He sighed and returned his gaze to the fire. “You know he was like a father to me Francie. I always thought your brother would be laird. I didn’t even aspire to it.” He ran his fingers through his hair, a headache beginning to brew. An overwhelming sadness, coupled with resignation settled over him. Another senseless death—there had been too many. “Did Angus bring a name when he brought the body?”
Ian felt the weight of a thousand years of Scots tradition crash down on him at her words. He knew the man. Had raised a pint with him over business in Edinburgh. Liked him well enough to call him friend. He looked to Alec still hunched by the fire before returning his gaze to Francie. “Was Angus sure it was Roland?” He asked.
“Yes.” She replied. “When will you leave?”
“First light, I suppose.” He shut his eyes and leaned his head back in the chair.
“Will you take the men?”
“No. Alec and I will go alone.” He replied his eyes still shut. “Roland’s a friend, Francie. I have to give him a chance to answer the charge.”
“He killed my father in cold blood Ian!” she retorted. “If you won’t do it I’ll find someone who will!”
Ian jerked up in his chair and pinned Francie with a glare. “That’s all I’m willing to give you Francie. I won’t kill a man on an accusation. I want to hear his side before I decide what’s to be done. I mourn our uncle too. If revenge is to be had it’s for me to decide and that’s final.”
Today is the most beautiful day. Not a cloud in the sky and it is crisp and cold. The thermometer out below the bird feeder reads 22 degrees and it is noon. The air has a clarity that we have not seen in the past few days of fog and drizzle. In art class, Sami’s assignment was to make a ‘cityscape’.
(Note for new friends and readers: Sami is my seven-years-old daughter. She is attends a virtual school and is in a gifted and talented class. In practical terms, this means that while she has a virtual classroom and teacher, we do most of her classes off-line, with me as the teacher.)
Schooling a G/T kid is sometimes challenging and I have virtually given up on the idea that she will ever do an art assignment as it is given to her but today her assignment reflected our longing for snow. A cityscape with snow. Weeks ago, we went to the ski swap. I got the kids fitted for their skis and boots, and we got all our snow gear washed and ready to go. Sadly, no snow! We had a dusting at the beginning of November—just enough to get excited about—but it all melted by midday and we have had none since.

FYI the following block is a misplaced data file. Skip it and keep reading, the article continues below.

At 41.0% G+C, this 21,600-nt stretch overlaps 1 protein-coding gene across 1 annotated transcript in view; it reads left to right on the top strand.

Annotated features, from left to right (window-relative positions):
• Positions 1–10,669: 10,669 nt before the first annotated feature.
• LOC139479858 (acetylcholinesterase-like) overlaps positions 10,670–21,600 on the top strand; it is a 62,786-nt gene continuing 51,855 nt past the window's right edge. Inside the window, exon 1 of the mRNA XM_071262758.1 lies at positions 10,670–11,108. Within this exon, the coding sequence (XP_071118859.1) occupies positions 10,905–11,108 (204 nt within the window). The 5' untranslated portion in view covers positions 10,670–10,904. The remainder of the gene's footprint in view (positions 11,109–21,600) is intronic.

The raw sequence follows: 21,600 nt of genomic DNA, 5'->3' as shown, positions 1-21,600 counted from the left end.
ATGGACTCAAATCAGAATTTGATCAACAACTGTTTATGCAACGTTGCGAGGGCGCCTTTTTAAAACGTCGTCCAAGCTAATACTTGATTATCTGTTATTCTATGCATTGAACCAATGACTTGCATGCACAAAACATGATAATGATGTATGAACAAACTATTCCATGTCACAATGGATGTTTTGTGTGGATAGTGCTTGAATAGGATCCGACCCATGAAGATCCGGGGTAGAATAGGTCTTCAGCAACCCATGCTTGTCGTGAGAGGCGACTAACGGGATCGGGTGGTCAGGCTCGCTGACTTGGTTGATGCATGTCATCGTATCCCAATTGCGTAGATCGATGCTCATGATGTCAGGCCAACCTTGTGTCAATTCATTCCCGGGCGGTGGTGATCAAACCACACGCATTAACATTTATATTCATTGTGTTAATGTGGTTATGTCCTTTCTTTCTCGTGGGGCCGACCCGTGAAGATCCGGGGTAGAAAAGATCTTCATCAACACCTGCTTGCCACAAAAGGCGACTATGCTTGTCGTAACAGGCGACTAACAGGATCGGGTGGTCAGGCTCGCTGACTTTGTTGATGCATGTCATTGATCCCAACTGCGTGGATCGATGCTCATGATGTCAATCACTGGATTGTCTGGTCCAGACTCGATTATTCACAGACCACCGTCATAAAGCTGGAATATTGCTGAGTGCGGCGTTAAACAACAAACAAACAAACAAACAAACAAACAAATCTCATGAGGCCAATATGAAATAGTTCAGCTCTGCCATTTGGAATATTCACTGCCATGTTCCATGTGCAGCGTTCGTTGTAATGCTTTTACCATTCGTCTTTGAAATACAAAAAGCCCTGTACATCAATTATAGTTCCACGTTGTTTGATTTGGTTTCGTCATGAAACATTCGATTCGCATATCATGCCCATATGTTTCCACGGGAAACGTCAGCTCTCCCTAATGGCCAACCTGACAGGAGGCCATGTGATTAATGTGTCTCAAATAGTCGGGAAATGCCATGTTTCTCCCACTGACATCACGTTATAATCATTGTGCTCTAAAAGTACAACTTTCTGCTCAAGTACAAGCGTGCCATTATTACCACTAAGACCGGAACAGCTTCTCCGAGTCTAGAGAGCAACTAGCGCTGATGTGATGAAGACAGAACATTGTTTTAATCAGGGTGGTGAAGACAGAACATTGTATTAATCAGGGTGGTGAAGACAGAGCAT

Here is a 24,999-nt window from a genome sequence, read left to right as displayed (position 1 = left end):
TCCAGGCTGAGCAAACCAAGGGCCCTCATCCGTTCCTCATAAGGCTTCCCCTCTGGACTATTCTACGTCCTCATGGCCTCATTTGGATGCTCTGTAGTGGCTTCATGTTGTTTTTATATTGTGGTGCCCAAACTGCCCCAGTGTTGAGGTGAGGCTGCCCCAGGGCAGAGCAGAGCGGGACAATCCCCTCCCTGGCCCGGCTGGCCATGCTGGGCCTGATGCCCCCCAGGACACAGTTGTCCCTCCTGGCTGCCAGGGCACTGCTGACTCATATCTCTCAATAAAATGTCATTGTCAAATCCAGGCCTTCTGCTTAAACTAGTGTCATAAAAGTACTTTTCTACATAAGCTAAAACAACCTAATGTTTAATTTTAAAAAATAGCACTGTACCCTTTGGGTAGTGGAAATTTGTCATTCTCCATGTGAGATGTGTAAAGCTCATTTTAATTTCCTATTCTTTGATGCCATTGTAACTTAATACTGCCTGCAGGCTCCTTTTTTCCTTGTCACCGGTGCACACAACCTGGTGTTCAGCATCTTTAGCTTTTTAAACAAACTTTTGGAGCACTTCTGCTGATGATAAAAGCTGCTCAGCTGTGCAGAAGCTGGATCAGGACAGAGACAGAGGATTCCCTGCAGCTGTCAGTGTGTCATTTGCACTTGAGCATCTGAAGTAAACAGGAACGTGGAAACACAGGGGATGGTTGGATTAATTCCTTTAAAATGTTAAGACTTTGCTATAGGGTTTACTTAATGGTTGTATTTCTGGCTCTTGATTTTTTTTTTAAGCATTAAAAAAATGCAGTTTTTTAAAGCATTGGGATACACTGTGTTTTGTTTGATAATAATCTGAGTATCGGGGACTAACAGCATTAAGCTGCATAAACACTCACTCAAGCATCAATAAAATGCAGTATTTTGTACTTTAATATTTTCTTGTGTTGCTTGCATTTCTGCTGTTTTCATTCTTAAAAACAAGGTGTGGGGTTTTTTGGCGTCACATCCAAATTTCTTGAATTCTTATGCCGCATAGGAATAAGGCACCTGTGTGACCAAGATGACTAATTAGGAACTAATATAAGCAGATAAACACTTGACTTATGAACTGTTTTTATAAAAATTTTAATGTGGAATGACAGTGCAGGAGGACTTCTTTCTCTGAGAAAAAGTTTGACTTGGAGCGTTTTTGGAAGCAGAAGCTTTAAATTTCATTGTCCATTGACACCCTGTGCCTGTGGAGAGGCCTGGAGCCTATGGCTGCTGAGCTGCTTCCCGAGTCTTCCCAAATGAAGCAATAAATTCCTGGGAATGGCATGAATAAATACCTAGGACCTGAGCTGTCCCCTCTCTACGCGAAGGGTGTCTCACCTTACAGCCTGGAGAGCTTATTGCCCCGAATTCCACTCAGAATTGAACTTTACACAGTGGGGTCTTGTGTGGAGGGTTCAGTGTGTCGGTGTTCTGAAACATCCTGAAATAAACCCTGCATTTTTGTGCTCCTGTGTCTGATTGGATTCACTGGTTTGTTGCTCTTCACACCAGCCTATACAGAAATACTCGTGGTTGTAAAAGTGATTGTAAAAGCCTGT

Every morning the kids run to the window looking to see if it has snowed. Zach, at three and a half, doesn’t understand that no snow means no skiing because every morning, regardless of the fact that he can see there is no snow, he asks if we can go skiing. And of course, every morning I explain that we have to have snow first. We’re going a little nutty indoors. We want to ski, sled, snowshoe and tromp trails in the snow. The temperatures are cold, the days are short and it seems like winter. The beautiful fall colors so vibrant at the beginning of fall have gone, leaving us with a dreary brown monochromatic landscape. We can hardly wait for snow to turn the dismal landscape a brilliant white. Everyday we wait and hope…any day now I’m going to research the ‘snow dance’ because if we don’t get snow soon, the kids are going to drive me crazy!
cityscape with snow by Sami C.
Her sixtieth birthday—the irony of it struck her again. She’d had a speech to give that evening on the importance of good nutrition in early childhood. New study data to go over, a graduate student to mentor, papers to grade…a busy day planned. A day I didn’t get to live, she thought. The end of her life really. She remembered the paralyzing fear and confusion when she realized she could not feel her left arm. The agonizing pain that struck her head so suddenly she fell to the floor unknowing for a time. The awakening in darkness and frantic desperate scramble for the phone to call an ambulance. But worse, the desperate knowing that this was the end. Knowledge is an evil thing sometimes.
That had been ten years ago. It seemed like fifty some days, trapped as she was in this wheelchair. She stared down at the rolled white washcloth limply clenched in her left hand. She could smell the sweaty rancid odor of death. Her nails were getting a little long, maybe she’d ask the aide to trim them. Thank-goodness tomorrow was bath day. Anymore it was the highlight of her week. She loved the sensuality of the warm water running over her skin. When she’d been a whole person she’d bathed everyday. Now she was a half person and got a weekly bath…she tried not to think about it for it was an issue that could make her fall.